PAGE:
• Islam is a religion of peace. The vast majority of Muslims and Muslim clerics see Islam as a religion of peace, and practice its mostly peaceful texts. While there are some quotes that could be construed as violent in the Quran, this is the minority, and there are also a good number of violent passages in the Bible as well, but Christianity and Judaism are not seen as violent religions; neither should Islam been seen this way.
Imam Feisal Abdul Rauf, the head of the Cordoba Institute, which is in charge of the project, said in May of 2010: "We are Americans, we are Muslim Americans. Many of us were born in the United States. We have no higher aspirations than to bring up our children in peace and harmony in this country. Freedom of assembly is the right of all Americans."
  • Muslims have peacefully integrated into American society John Esposito. "Do Muslims have equal rights?": "Over the past few decades, the vast majority of American Muslims have become economically and increasingly politically integrated into mainstream American society. Muslims represent men and women spanning the socioeconomic spectrum: professionals (doctors, lawyers, engineers, and educators), corporate executives, small business owners, or blue-collar workers and laborers. In fact, 70 percent have a job (paid or unpaid) compared to 64 percent of Americans overall. ... Muslim women report monthly household incomes more nearly equal to men's, compared with women and men in other faith groups."
  • Assoc. ground zero mosque with terror is like assoc. Christians/KKK. Steve Chapman. "Ban a ground zero mosque?" Chicago Tribune. July 22nd, 2010: "A group called the National Republican Trust Political Action Committee says that 'to celebrate that murder of 3,000 Americans, they want to build a monstrous 13-story mosque at ground zero.' [...] Of course, the 'they' who planned and executed the 9/11 attacks are not the same 'they' who want to erect this structure. Both groups are made up of Muslims. But associating all Muslims with al-Qaida is like equating all Christians with the Ku Klux Klan."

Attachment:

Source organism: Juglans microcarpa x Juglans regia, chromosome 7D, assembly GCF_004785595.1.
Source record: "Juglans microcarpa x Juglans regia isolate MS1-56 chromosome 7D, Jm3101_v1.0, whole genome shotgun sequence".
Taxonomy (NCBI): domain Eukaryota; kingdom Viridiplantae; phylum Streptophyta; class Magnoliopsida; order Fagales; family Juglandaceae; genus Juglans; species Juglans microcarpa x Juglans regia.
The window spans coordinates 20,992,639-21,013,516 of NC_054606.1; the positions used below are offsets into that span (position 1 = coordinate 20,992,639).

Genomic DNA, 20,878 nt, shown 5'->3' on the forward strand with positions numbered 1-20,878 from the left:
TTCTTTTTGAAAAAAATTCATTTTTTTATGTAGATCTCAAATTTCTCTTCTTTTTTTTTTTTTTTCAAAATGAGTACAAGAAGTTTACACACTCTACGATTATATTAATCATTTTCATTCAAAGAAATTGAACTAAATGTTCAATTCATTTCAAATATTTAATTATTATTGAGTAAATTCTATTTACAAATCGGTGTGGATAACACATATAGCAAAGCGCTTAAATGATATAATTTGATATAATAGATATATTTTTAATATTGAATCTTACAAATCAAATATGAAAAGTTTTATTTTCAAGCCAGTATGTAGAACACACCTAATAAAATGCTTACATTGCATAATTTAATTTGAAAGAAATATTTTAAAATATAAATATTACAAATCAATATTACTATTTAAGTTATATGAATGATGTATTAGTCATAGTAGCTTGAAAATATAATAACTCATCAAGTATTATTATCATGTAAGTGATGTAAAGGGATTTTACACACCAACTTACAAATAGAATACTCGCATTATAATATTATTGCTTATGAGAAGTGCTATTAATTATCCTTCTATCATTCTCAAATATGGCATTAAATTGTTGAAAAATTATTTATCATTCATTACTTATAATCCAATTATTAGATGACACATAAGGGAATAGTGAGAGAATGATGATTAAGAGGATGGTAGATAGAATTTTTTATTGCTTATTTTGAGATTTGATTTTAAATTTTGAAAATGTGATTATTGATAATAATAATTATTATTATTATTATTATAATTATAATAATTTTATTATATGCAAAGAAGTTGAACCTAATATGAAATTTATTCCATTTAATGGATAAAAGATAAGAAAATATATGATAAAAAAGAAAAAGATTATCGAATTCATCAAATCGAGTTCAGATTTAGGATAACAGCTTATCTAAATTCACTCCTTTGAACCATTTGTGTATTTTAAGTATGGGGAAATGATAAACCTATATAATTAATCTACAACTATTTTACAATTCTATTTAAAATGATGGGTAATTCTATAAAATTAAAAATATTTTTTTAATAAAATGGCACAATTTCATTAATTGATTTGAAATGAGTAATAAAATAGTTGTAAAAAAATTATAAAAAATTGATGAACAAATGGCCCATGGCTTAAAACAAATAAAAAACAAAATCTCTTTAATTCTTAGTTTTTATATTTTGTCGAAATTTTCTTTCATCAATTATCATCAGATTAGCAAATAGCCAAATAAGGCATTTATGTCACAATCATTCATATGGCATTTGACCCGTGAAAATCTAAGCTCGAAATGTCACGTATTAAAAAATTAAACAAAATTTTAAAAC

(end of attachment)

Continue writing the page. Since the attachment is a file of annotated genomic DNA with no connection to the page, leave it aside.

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Con

  • Islam is a religion of violence and conquest. Madeline Brooks. "Why the Ground Zero Mosque Must Be Stopped." American Thinker. May 10, 2010: "Rauf gets even trickier here. He states in What's Right With Islam that a society that follows natural law, such as America, is already practicing Sharia. However, he does not note that his peculiar definition of Sharia acceptance is shared by just about no other Imam. So what prevents him from adjusting his singular idea of Sharia back to the norm of forced conversions, murdering non-Muslims and apostates, amputations of thieves' hands, stoning of adulterous women, execution of homosexuals, etc.? Throughout his writing, Rauf floats an image of a harmonious, pleasant Islam -- nice to everybody. But this is totally disconnected from Islam's actual history of bloody conquest, enslavement, and humiliation of other people -- which he never acknowledges."
  • Radical Islam was cause of 9/11; ground zero mosque is offensive. Former NYC mayor Rudy Giuliani said in August of 2010: "I mean, they died there because of Islamic extremist terrorism. They are our enemy, we can say that, the world will not end when we say that. And the reality is it will not and should not insult any decent Muslim because decent Muslims should be as opposed to Islamic extremism as you and I are."[15]
  • Many Muslims supported 9/11; ground zero mosque is offensive William Engle Jr. "No mosque near World Trade Center." Baltimore Sun. August 6th, 2010: "I can clearly remember the video coverage coming in from many Muslim countries at the time. There were thousands of persons demonstrating in the streets of major and even small cities in many Islamic countries when the attack and its results were announced. This outpouring of glee over the success of the terrible massacre of thousands of innocents still lingers in my mind. I cannot forget the images of that day. The destruction of the World Trade Center and the deaths of Americans had the effect to cause Muslims to cheer and rally in the streets sickened me and I was disgusted. I am still disgusted. [...] It is a travesty to imply that there is only a tiny group of Muslims that wish to harm our country and its citizens. There are thousands in the Mideast that believe that we should be attacked. [...] That is my reason for wishing and hoping that the Islamic nations of the world, and those that cheered the ugliness of the perpetrators or those that simply gave homage to them silently in their heart, not be rewarded by allowing the construction of a large Islamic center within a few blocks of ground zero."